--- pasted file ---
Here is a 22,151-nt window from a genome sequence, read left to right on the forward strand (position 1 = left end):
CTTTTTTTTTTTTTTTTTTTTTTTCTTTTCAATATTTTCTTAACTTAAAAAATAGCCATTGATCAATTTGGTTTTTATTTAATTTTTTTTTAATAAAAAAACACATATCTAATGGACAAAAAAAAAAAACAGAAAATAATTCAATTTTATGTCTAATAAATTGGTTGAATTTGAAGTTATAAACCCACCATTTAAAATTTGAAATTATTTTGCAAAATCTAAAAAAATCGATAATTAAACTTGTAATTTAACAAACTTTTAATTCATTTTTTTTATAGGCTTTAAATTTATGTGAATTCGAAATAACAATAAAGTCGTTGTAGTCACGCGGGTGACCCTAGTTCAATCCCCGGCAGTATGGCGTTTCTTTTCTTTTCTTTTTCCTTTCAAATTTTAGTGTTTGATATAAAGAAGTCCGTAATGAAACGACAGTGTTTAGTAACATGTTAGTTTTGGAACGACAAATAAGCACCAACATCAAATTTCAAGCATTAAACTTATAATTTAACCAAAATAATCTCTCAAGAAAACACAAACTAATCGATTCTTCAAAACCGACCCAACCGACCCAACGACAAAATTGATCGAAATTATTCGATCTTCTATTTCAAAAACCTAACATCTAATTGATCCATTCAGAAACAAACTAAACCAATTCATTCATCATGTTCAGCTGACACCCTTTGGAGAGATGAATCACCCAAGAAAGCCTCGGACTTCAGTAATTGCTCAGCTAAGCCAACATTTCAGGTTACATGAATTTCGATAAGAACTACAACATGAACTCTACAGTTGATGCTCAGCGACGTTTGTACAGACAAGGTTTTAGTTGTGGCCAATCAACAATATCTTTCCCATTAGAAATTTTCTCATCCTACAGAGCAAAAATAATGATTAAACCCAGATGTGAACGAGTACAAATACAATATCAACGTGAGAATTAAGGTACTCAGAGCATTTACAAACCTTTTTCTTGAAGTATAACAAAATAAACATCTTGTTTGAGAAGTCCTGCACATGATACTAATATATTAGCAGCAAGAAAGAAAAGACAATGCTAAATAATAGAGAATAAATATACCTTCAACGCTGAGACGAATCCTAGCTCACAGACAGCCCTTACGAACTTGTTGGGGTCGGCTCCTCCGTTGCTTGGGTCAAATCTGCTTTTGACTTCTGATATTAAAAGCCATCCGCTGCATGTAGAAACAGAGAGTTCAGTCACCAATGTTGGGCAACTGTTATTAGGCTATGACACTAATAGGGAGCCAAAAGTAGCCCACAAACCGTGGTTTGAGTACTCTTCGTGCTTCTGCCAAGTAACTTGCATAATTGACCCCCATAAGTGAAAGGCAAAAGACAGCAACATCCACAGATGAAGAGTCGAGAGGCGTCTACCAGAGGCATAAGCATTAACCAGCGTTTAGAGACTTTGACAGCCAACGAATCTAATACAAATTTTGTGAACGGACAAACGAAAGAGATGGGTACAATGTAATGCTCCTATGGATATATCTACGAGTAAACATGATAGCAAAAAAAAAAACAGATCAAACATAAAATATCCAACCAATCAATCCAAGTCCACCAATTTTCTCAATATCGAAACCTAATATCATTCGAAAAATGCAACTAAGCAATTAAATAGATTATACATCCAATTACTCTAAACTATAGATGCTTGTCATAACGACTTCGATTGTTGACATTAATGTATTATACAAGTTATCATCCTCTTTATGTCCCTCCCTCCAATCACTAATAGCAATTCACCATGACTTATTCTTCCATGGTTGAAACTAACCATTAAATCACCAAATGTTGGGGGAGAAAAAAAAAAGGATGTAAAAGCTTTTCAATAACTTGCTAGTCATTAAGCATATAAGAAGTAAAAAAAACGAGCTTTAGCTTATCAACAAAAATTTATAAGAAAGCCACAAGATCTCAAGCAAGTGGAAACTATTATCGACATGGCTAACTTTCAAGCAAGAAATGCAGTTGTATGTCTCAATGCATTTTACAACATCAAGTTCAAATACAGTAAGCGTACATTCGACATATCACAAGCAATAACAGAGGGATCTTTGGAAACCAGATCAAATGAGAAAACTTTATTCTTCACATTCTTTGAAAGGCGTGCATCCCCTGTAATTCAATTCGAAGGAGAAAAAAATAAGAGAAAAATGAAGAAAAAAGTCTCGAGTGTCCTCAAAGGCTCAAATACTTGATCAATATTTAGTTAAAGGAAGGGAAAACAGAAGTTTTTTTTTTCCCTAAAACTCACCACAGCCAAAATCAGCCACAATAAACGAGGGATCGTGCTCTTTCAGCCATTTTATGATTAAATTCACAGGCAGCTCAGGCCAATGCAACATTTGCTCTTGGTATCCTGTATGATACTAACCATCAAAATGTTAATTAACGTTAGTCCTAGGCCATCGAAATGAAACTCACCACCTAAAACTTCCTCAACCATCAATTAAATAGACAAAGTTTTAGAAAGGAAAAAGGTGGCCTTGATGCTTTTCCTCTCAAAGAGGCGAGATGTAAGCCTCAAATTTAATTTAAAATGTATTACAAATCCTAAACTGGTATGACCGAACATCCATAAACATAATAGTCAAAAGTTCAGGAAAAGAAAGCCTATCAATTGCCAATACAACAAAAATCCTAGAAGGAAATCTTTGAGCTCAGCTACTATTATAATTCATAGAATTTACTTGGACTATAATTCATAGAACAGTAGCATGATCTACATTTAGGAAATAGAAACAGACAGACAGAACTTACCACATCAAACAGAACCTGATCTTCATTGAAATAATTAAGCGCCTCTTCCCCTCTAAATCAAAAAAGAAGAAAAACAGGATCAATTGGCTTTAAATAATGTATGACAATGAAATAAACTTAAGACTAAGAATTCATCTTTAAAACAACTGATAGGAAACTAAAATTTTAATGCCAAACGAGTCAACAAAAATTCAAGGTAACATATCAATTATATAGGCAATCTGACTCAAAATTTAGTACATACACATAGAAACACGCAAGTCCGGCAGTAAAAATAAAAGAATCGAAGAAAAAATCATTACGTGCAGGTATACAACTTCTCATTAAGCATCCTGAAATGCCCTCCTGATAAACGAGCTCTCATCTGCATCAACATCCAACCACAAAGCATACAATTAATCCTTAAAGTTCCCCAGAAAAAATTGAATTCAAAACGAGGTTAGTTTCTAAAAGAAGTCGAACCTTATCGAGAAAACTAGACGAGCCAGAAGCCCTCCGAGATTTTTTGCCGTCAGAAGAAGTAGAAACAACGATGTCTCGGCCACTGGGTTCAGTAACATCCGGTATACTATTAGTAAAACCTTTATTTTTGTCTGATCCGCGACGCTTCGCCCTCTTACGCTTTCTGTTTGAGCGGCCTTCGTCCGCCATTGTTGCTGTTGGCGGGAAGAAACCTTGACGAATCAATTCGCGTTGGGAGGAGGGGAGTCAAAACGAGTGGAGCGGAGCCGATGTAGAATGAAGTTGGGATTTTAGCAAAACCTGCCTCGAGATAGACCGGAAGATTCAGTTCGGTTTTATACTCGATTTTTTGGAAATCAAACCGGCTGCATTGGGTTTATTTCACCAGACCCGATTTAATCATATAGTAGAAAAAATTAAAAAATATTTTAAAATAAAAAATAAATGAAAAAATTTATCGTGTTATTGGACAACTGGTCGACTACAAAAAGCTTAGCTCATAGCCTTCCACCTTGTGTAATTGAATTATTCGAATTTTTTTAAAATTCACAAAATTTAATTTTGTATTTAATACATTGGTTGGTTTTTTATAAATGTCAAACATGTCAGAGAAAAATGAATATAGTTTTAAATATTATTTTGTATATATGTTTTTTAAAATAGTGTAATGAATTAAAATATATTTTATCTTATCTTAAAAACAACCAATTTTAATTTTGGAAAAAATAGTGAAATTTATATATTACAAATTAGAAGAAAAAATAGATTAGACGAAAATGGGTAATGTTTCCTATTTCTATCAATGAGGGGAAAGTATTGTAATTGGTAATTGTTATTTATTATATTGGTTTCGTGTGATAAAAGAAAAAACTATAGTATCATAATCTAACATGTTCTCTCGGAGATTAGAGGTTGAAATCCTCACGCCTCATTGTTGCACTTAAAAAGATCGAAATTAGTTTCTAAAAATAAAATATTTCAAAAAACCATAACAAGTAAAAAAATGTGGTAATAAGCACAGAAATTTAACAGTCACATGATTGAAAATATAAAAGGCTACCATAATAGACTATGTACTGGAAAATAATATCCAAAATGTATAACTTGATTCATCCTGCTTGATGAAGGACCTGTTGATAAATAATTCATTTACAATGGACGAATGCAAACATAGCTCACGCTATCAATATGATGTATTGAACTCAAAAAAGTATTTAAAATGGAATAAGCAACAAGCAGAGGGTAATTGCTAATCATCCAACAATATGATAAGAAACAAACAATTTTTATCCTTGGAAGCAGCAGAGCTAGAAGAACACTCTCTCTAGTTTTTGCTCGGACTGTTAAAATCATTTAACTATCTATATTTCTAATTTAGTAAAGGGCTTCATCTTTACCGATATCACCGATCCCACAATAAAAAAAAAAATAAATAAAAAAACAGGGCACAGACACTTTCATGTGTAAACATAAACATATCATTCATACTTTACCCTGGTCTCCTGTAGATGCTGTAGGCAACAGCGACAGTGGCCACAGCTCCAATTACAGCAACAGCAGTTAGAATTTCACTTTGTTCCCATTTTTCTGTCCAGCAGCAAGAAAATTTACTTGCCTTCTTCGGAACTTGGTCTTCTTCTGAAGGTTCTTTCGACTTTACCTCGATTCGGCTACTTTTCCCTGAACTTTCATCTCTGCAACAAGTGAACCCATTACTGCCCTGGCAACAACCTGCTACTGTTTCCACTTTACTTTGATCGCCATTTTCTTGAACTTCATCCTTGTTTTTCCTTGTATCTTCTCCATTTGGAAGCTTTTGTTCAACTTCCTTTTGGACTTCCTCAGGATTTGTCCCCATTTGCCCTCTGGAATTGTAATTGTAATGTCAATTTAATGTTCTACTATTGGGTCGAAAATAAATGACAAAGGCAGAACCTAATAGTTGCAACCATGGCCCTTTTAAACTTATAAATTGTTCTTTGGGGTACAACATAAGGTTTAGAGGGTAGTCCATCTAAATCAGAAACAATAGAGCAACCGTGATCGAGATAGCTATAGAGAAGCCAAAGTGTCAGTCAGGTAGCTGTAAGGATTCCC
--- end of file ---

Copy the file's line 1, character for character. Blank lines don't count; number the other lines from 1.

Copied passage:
Here is a 22,151-nt window from a genome sequence, read left to right on the forward strand (position 1 = left end):